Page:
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Publication numberUS3333391 A
Publication typeGrant
Publication dateAug 1, 1967
Filing dateApr 21, 1964
Priority dateApr 21, 1964
Publication numberUS 3333391 A, US 3333391A, US-A-3333391, US3333391 A, US3333391A
InventorsHoreth John M, Howard William D, Langenheim Richard H
Original AssigneeExxon Production Research Co
Export CitationBiBTeX, EndNote, RefMan
External Links: USPTO, USPTO Assignment, Espacenet
Automatic mud sampler and packager
US 3333391 A
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Description  (OCR text may contain errors)

` ugl., 1967 J. M. HORETH ETAL E AUTOMATIC MUD SAMPLER AND PACKAGER Filed April 21, 1964 i 2 Sheets-Sheet l rf) un `Q- Q5 LL r LL N N a f f N ro N gf E I.:

John M. Horefh Richard -H. Langenheim William D. Howard INVENTORS.

ATTORNEY ugl, 1967 J. M. HORETH ETAL 3333591 AUTOMATIC MUD SAMPLER AND PACKAGER 2 Sheets-Sheet E Filed April 2l, 1964 FIG. 8

FIG.

John Mv. Horefh Richard H. Langenheim William D. Howard M INVENTORS. M476# BY l A? ATToRNEY United States Patent O 3,333,391 AUTOMATIC MUD SAMPLER AND PACKAGER John M. I-Ioreth, Richard H. Langenheim, and William D. Howard, Tulsa, Okla., assignors, by mesne assignments, to Esso Production Research Company, Houston, Tex., a corporation of Delaware Filed Apr. 21, 1964, Ser. No. 361,513 9 Claims. (Cl. 53-28) This invention relates to the packaging of fluid mixtures which contain large amounts of suspended or entrained particulate solids. In a particular aspect, the invention relates to apparatus for the packaging of drilling fluid samples obtained in the rotary drilling of boreholes in the earth, especially in the drilling of oil and gas wells. In a preferred embodiment, a package is produced which preserves the original gas content of the sample for quantitative analysis.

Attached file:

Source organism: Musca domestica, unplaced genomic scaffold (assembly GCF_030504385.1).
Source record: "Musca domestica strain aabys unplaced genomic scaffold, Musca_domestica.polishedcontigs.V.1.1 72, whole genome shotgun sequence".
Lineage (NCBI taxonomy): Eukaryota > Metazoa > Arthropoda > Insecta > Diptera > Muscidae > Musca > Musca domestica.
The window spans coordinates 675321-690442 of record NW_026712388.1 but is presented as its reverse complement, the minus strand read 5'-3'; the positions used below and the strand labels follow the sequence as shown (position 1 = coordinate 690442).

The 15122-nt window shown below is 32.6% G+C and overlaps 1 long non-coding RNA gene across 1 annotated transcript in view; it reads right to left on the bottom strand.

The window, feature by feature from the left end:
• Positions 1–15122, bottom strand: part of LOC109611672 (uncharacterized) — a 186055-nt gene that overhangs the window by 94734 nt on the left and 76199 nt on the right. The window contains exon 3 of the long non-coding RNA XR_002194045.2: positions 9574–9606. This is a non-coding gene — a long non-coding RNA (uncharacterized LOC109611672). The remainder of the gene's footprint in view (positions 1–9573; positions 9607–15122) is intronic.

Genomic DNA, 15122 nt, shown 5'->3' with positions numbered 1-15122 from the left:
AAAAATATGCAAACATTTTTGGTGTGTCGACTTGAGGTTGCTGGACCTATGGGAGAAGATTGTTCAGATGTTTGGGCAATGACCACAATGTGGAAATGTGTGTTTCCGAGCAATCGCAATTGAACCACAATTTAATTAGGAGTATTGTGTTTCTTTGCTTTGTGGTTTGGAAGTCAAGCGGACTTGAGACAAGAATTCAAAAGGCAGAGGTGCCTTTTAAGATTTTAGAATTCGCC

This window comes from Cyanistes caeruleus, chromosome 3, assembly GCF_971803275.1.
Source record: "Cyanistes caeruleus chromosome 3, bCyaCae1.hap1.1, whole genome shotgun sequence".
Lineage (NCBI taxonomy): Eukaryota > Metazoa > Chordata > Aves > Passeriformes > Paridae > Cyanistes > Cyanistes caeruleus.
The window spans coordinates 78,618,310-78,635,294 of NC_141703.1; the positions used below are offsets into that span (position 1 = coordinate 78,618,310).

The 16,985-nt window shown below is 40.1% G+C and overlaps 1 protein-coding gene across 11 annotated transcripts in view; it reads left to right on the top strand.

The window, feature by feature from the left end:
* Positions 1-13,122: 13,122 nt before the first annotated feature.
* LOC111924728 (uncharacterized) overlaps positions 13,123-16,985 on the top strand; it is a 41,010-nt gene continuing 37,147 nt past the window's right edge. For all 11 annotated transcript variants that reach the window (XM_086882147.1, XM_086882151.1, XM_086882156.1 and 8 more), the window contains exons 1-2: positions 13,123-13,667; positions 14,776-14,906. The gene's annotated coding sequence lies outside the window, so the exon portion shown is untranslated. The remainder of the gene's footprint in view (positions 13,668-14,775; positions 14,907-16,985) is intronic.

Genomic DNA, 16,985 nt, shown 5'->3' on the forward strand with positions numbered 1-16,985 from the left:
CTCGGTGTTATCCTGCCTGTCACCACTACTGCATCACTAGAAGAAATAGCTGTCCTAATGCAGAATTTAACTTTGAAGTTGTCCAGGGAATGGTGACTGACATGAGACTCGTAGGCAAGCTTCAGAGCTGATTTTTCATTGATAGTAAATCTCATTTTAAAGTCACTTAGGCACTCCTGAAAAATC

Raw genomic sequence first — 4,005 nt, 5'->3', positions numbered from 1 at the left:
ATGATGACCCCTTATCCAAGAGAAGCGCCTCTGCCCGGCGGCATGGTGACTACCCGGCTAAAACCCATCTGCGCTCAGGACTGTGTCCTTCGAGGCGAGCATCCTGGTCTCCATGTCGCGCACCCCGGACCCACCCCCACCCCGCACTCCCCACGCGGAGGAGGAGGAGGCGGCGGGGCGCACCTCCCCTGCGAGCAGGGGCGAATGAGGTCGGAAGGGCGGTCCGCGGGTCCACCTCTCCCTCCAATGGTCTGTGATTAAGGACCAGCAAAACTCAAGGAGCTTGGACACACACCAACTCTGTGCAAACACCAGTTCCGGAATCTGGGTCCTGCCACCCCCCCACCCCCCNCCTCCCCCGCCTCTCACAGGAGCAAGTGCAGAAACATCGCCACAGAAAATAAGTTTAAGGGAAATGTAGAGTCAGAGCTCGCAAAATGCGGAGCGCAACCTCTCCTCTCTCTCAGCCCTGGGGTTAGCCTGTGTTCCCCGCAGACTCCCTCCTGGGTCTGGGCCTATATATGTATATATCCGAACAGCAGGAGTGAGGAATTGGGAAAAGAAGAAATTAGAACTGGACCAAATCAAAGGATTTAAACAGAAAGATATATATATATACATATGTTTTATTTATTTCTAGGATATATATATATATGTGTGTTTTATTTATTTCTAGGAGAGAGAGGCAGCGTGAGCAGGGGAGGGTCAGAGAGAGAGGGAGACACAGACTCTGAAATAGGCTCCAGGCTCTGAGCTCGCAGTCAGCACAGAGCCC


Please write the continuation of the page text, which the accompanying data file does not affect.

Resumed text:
The incentives for analyzing periodic samples of drilling mud for the presence of hydrocarbon gases have been recognized for many years. Such analysis of the drilling mud, when correlated with the drilling depth, gives a more immediate and reliable indication of the presence of valuable petroleum deposits than any other method of well logging. However, extensive routine use of quanitative hydrocarbon mud-gas logging has been slow to develop, due in part to the diiliculty of obtaining reliable, representative samples of the mud stream. Moreover, once representative samples are obtained, it is diilficult to preserve the mud samples in such a way as to prevent the escape of hydrocarbon gases.